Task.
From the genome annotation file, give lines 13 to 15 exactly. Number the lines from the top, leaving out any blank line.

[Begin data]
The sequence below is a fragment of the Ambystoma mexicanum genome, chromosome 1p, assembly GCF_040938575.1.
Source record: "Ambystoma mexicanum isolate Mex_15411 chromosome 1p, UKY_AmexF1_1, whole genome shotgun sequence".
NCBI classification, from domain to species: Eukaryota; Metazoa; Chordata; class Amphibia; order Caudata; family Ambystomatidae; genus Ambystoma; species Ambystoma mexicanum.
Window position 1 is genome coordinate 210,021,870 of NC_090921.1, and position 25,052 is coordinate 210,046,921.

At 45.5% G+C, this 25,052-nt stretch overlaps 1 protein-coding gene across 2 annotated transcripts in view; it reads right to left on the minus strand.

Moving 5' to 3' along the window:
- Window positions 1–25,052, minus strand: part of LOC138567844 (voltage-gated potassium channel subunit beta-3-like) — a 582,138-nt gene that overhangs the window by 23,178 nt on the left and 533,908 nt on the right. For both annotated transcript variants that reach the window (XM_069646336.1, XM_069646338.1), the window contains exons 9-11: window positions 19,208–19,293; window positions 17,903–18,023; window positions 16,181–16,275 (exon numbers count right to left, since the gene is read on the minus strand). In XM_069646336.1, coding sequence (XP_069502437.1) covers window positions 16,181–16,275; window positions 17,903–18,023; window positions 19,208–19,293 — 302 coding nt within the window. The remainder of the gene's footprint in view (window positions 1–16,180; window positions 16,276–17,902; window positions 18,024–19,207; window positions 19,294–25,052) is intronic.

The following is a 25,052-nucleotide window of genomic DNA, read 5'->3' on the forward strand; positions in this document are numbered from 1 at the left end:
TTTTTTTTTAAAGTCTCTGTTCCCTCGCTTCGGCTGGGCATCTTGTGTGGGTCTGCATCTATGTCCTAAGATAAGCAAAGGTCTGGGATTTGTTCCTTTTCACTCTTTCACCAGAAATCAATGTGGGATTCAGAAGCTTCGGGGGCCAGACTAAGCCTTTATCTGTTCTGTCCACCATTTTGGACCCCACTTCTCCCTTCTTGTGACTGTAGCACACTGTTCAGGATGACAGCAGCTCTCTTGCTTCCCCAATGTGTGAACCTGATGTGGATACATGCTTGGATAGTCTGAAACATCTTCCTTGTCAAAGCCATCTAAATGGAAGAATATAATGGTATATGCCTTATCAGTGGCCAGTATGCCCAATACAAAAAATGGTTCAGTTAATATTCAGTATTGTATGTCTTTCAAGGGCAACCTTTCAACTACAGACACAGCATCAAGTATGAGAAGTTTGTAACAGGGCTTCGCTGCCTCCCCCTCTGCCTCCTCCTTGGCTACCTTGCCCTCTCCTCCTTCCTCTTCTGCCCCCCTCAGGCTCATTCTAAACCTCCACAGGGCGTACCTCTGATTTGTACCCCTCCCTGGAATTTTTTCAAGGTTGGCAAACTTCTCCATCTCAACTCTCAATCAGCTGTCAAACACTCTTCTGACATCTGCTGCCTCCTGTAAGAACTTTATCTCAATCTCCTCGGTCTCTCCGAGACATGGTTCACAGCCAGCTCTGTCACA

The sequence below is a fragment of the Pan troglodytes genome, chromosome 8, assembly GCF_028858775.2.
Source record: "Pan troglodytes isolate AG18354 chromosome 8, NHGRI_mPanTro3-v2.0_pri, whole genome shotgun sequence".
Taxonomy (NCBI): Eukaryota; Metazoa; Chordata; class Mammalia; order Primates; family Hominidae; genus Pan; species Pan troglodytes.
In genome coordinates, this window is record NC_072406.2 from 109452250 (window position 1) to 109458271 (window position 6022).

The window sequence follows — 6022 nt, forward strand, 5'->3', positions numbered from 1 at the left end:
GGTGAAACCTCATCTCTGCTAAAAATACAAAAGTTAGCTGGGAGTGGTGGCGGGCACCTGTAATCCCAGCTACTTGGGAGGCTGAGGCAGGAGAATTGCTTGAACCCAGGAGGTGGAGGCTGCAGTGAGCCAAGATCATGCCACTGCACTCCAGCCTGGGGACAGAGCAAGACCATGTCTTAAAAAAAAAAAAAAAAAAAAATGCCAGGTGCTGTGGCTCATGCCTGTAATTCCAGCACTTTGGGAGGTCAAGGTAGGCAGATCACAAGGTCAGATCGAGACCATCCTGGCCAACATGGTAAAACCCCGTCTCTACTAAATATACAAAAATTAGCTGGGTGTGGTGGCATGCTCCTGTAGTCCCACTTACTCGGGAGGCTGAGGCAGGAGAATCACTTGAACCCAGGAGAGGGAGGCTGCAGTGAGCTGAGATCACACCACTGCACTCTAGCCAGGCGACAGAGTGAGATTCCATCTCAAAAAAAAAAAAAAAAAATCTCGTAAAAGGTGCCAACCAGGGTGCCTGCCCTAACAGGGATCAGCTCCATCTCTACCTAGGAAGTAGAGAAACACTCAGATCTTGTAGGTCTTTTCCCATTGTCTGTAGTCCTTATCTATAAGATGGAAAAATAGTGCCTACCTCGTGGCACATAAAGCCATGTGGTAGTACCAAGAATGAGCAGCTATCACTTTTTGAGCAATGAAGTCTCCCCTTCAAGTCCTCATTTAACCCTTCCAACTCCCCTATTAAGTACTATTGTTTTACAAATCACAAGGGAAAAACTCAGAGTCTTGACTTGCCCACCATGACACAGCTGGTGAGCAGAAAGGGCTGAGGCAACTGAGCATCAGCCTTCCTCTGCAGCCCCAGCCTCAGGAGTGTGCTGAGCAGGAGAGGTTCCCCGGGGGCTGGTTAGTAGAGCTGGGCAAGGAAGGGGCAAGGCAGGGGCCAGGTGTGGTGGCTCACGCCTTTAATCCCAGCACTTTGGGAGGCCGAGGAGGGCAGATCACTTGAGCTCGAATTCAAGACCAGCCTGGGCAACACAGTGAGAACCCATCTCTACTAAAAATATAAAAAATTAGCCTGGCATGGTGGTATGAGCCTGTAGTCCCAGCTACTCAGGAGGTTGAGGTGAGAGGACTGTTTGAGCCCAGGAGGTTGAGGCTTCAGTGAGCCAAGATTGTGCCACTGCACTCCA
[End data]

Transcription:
In genome coordinates, this window is record NC_072406.2 from 109452250 (window position 1) to 109458271 (window position 6022).

The window sequence follows — 6022 nt, forward strand, 5'->3', positions numbered from 1 at the left end:
GGTGAAACCTCATCTCTGCTAAAAATACAAAAGTTAGCTGGGAGTGGTGGCGGGCACCTGTAATCCCAGCTACTTGGGAGGCTGAGGCAGGAGAATTGCTTGAACCCAGGAGGTGGAGGCTGCAGTGAGCCAAGATCATGCCACTGCACTCCAGCCTGGGGACAGAGCAAGACCATGTCTTAAAAAAAAAAAAAAAAAAAAATGCCAGGTGCTGTGGCTCATGCCTGTAATTCCAGCACTTTGGGAGGTCAAGGTAGGCAGATCACAAGGTCAGATCGAGACCATCCTGGCCAACATGGTAAAACCCCGTCTCTACTAAATATACAAAAATTAGCTGGGTGTGGTGGCATGCTCCTGTAGTCCCACTTACTCGGGAGGCTGAGGCAGGAGAATCACTTGAACCCAGGAGAGGGAGGCTGCAGTGAGCTGAGATCACACCACTGCACTCTAGCCAGGCGACAGAGTGAGATTCCATCTCAAAAAAAAAAAAAAAAAATCTCGTAAAAGGTGCCAACCAGGGTGCCTGCCCTAACAGGGATCAGCTCCATCTCTACCTAGGAAGTAGAGAAACACTCAGATCTTGTAGGTCTTTTCCCATTGTCTGTAGTCCTTATCTATAAGATGGAAAAATAGTGCCTACCTCGTGGCACATAAAGCCATGTGGTAGTACCAAGAATGAGCAGCTATCACTTTTTGAGCAATGAAGTCTCCCCTTCAAGTCCTCATTTAACCCTTCCAACTCCCCTATTAAGTACTATTGTTTTACAAATCACAAGGGAAAAACTCAGAGTCTTGACTTGCCCACCATGACACAGCTGGTGAGCAGAAAGGGCTGAGGCAACTGAGCATCAGCCTTCCTCTGCAGCCCCAGCCTCAGGAGTGTGCTGAGCAGGAGAGGTTCCCCGGGGGCTGGTTAGTAGAGCTGGGCAAGGAAGGGGCAAGGCAGGGGCCAGGTGTGGTGGCTCACGCCTTTAATCCCAGCACTTTGGGAGGCCGAGGAGGGCAGATCACTTGAGCTCGAATTCAAGACCAGCCTGGGCAACACAGTGAGAACCCATCTCTACTAAAAATATAAAAAATTAGCCTGGCATGGTGGTATGAGCCTGTAGTCCCAGCTACTCAGGAGGTTGAGGTGAGAGGACTGTTTGAGCCCAGGAGGTTGAGGCTTCAGTGAGCCAAGATTGTGCCACTGCACTCCA